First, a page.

The big problem is that fear is such an effective weapon to use again any such campaign. The establishment would have to spend barely a penny to totally crush such a movement before it got off the ground given the general status quo of relative comfort for most Americans.

The two party system, as alluded to in the article, really is a huge problem for getting momentum on any movement that has any kind of easy sound bite rebuttals. However I think a good place to start would be to proclaim strong support for congresspeople like Udall, and start going after the NSA shills like Kerry.

> The two party system, as alluded to in the article, really is a huge problem ...

Yup! A truly open system would respect as many competing forces as possible. However, in India we've seen several competing parties forming a coalition after the voting is done with. And then they play different equations to their advantage, grab power bring in misery back again.

So it is not as easy as it seems.

There are the very real issues of apathy and media-influenced distractions. For example, here's the last 30 days of Google search traffic on "NSA" vs. "Paula Deen":


What kind of 'third front' do you want? The fact that you don't actually detail what sort of politics it would have makes me suspicious. Who is it that you want me to give power to?

You know what I don't really get? Why do we need anyone to give power to? Keep it to yourself. We've got everything we really need to make ourselves happy and live our lives. Why do people so desperately need someone to reign over them? This sounds like a Stockholm syndrome.

> Who is it that you want me to give power to?

To yourself, I meant.

I removed the term 'third front' because it does contain the political bullshit angle that is certainly suspicious. Thanks for pointing out.

"[T]o a depressing extent, [...] our basic freedoms are threatened today because our political system and our very culture make it nearly impossible for us to act."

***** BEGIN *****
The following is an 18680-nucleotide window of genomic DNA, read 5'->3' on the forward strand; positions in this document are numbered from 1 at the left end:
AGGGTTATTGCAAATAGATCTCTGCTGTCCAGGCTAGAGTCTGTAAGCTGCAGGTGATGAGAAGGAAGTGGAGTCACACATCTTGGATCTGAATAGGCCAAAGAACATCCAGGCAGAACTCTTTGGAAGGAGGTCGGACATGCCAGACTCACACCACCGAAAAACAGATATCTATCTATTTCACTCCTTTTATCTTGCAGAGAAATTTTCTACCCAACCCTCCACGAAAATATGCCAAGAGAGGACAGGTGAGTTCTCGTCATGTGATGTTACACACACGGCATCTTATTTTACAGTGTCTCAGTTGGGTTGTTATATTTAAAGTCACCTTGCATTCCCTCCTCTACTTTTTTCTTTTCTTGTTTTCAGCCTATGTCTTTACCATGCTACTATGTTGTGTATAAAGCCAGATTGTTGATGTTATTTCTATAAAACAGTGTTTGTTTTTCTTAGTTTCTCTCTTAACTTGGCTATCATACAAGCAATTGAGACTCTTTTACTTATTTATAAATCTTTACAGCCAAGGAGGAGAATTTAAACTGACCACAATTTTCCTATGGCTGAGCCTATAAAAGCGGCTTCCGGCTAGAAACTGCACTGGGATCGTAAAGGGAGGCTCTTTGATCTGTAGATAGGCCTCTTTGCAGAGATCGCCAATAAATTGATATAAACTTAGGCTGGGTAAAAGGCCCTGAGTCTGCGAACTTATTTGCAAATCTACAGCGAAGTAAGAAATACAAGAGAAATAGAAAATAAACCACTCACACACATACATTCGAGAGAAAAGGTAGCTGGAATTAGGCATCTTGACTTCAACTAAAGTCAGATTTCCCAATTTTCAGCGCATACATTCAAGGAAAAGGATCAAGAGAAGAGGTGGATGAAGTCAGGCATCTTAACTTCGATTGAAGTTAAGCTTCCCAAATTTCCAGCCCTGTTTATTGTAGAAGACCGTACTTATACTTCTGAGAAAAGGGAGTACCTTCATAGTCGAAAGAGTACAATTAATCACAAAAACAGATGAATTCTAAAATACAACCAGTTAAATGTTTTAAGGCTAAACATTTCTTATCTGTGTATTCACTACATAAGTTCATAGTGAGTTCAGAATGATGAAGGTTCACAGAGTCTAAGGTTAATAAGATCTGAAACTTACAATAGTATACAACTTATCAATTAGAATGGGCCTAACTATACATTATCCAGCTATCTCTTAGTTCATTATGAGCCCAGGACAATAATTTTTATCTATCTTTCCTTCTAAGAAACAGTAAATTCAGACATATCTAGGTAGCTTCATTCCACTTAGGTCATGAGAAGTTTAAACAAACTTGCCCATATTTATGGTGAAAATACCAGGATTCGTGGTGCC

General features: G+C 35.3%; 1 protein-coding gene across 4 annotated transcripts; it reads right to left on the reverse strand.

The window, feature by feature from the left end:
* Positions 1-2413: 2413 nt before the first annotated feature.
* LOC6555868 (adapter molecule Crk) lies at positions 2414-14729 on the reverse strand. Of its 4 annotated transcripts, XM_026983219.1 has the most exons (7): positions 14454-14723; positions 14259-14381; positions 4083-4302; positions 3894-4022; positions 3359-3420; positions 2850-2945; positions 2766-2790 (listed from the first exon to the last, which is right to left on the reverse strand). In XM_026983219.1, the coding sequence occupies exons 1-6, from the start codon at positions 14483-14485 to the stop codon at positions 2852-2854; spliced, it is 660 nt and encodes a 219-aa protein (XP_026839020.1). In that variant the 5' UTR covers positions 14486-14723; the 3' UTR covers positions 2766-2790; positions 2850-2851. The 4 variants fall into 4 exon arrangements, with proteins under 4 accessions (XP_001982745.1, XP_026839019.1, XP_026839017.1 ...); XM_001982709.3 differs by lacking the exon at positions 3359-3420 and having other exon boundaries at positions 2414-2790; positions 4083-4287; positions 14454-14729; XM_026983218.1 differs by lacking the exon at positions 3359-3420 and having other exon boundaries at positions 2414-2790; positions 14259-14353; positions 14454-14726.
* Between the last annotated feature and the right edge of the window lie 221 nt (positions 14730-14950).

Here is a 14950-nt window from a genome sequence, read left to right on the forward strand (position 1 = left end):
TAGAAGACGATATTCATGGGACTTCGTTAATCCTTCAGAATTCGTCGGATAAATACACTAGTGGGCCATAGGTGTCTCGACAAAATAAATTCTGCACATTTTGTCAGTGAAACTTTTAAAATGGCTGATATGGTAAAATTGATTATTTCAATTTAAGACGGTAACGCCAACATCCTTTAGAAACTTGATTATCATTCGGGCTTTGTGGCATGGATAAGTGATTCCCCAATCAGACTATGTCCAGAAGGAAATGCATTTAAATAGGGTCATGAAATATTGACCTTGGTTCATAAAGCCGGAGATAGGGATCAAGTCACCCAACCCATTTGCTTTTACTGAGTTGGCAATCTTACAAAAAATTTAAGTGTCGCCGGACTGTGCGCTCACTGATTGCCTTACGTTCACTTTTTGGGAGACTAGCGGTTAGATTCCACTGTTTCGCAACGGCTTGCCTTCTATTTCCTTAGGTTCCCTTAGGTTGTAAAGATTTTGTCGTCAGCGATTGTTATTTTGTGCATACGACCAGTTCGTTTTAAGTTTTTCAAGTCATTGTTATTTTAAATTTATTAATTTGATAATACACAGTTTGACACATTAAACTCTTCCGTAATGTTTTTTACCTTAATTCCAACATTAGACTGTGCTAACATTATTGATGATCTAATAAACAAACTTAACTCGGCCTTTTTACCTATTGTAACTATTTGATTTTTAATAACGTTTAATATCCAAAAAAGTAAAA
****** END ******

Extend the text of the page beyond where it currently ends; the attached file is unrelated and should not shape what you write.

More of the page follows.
Let's act: http://www.meetup.com/Hack-Government-Bay-Area

To the broader point, the two party system certainly pulls "to the center", but it's also somewhat random which middle. Those pushed to the fringes of the Democrats and those pushed to the fringes of the Republicans have some substantial points of disagreement, but have some significant overlap as well. We should see how we can work together to pull both parties to a better place.

Reality check: for all the ills of warrantless wiretapping, computers are still an overwhelmingly positive force for enlightenment, empowerment and liberation of people across the world.

We think we have been enlightened, empowered, and liberated, but really all we have done is concentrate our activity in to one nice easily monitor-able state, which means we can now be more controlled than ever before.

Chat in a park? Good chance its private. Chat on line? Good chance its recorded. I could go on...

Your "reality check", I'm very sorry to say, is exactly the lie we are being sold.

Nobody's claiming computers can't be used for evil. I'm just saying let's not lose sight of all the good stuff they enable which is orthogonal to whether or not their users are being monitored.

Computers have also been crucial in facilitating many, many horrible things - with massive investments by all of the standing militaries and secret police of the world.

The fascinating thing is that this article, which compared to US press, sounds like a liberal paranoid rant, is being published in the Frankfurter Allgemeine Zeitung, which is about as liberal as The Wall Street Journal ....

This thing is a PR disaster of the greatest magnitude.

Christ, what a terribly written article.

When you have leftist democrats that are statists and country-club type republicans that don't really believe in limited government, and these two groups make up the majority of congress then there's really no hope until the people wake up to the tyranny that is happening.

But the people are ignorant and all the statist politicians and government officials have to say is "security" and the majority of the sheeple fall right in line - "what do I have to worry about, I'm not doing anything wrong. I dont' care if they're spying, if it's protecting the country".

Well, you made through three quarters of the comment before typing 'sheeple'. That's gotta count for something.

Your first statement I tend to agree with, though 'tyranny' is a strong word often implying rule by a single person.

Well, you made through three quarters of the comment before typing 'sheeple'. That's gotta count for something.

It's weird that your offended by that.

Your first statement I tend to agree with, though 'tyranny' is a strong word often implying rule by a single person.

No, it doesn't imply rule by a single person.